The trend in economic data overall is completely different for the U.S., as we can see from the surprise indicator for both economic areas (Figures 7 and 8). While expectations in relation to the U.S. were well beaten at the beginning of the year, the opposite tended to be the case in the eurozone. On this side of the Atlantic, the figures were much weaker than expected, and now the data is again falling short of estimates. In addition, political uncertainty was a negative factor, most recently in Italy. It’s no wonder that European equities were so much weaker than their U.S. counterparts. There are also big differences in the changes in market expectations for money market interest rates. Figure 9 charts not only the trend in 3-month rates in the U.S., but also the changes in expectations for this trend. Since the beginning of the year, market expectations for future rates have risen between 0.5% and 1%. In the eurozone, on the other hand, expectations tend to be unchanged (see Figure 10). In other words, central bank policy comes as no surprise and is on a very steady course while political events are failing to inject impetus.
On the contrary, the diesel emissions scandal, as well as the strict introduction of the new WLTC/WLTP standard for measuring fuel consumption on 1 September, are putting the brakes on the automotive industry. The sector is immensely important for the German economy, which has the largest share of eurozone GDP. Figure 11 charts new passenger car registrations in Germany. The year-on-year drop of more than 30% speaks volumes and does not bode well for economic development in Germany and, with that, in the eurozone as a whole between now and the end of the year.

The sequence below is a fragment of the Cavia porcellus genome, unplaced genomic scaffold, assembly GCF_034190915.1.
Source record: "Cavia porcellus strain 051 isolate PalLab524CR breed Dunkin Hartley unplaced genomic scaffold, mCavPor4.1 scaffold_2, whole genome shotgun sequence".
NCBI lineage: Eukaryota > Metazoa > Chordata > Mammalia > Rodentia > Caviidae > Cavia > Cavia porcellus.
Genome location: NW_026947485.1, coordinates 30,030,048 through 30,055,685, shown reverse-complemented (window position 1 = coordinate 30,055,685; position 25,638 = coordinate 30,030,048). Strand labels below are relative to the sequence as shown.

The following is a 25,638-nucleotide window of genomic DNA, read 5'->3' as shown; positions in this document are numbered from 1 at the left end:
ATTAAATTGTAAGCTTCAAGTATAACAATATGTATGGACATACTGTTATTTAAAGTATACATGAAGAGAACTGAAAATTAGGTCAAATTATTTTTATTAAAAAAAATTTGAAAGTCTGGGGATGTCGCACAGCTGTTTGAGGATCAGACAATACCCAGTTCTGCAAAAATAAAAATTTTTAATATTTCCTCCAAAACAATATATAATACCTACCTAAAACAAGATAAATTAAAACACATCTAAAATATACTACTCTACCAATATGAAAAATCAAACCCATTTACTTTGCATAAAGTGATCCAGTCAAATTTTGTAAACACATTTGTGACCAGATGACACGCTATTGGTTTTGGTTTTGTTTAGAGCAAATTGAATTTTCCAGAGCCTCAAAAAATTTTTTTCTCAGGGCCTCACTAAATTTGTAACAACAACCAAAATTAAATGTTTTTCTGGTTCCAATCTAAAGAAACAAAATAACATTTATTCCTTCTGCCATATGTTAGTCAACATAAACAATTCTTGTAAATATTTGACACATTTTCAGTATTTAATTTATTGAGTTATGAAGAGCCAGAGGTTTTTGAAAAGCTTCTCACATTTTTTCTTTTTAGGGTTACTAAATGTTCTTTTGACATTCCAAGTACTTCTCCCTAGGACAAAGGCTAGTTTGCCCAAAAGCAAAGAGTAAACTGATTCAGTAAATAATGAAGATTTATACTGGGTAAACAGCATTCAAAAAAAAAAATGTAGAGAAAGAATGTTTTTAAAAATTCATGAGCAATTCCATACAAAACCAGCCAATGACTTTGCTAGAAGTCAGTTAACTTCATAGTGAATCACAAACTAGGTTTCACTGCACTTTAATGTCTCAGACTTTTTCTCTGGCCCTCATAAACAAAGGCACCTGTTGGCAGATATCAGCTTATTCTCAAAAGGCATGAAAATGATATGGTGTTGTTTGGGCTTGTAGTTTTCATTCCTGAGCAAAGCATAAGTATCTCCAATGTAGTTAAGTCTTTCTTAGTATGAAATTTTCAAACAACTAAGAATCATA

Figure 7: U.S. economic surprise indicator
Figure 8: Eurozone economic surprise indicator
Figure 9: 3-month EuroDollar interest rate and the implied rates at the beginning of the year and at the end of October
Figure 10: 3-month Euribor interest rate and the implied rates at the beginning of the year and at the end of October
Figure 11: New car registrations in Germany
Figure 12: Currency hedging costs on a 12-month basis in EUR/USD
In summary, it can be said at this point that in Europe in particular economic growth has lost a significant amount of momentum. It is too early to tell whether this is a temporary phenomenon or, in central bank parlance, a transitory event. As things currently stand, the downturn is significant enough to cause concern that the ECB is much too far behind the curve and that the next European recession could be practically around the corner, while the key rate still stands at -0.4%. Where’s the room in that for positive stimulus?
In the U.S., however, things look comparatively rosy. Momentum is still intact and Donald Trump will – if he holds the majority in Congress in the midterm elections, which are imminent at the time of writing – continue his very pro-business policies. If he, as currently expected, loses his majority in the House, the Democrats are sure to block as many of his initiatives as possible. So, for now, all we can do is wait. The following questions remain, however: How much more stimulus can Trump’s government inject? Will it be enough to push out the next recession further and perhaps even beyond the horizon?
If things turn out as indicated, it will mean that the challenging times on the capital markets will continue indefinitely. For euro investors the cost of currency hedging, which is of course set largely by the interest rate differential, may continue to rise sharply and thus make hedged investments in USD assets prohibitively expensive (see Figure 12). Investors who are unwilling or unable to take the currency risks are all but confined to the eurozone, where investors are rewarded with negative real yields and poorer prospects on the equity markets.
Success in this environment still calls for expertise and a steady hand. Whether fin de siècle or end of an era, times have rarely been easy on the capital markets. That said, in this environment it is getting tougher and tougher.
¹ In total, valuations on all equity markets lost more than USD 8,000,000,000,000 in October. This is almost double Germany’s GDP in 2017.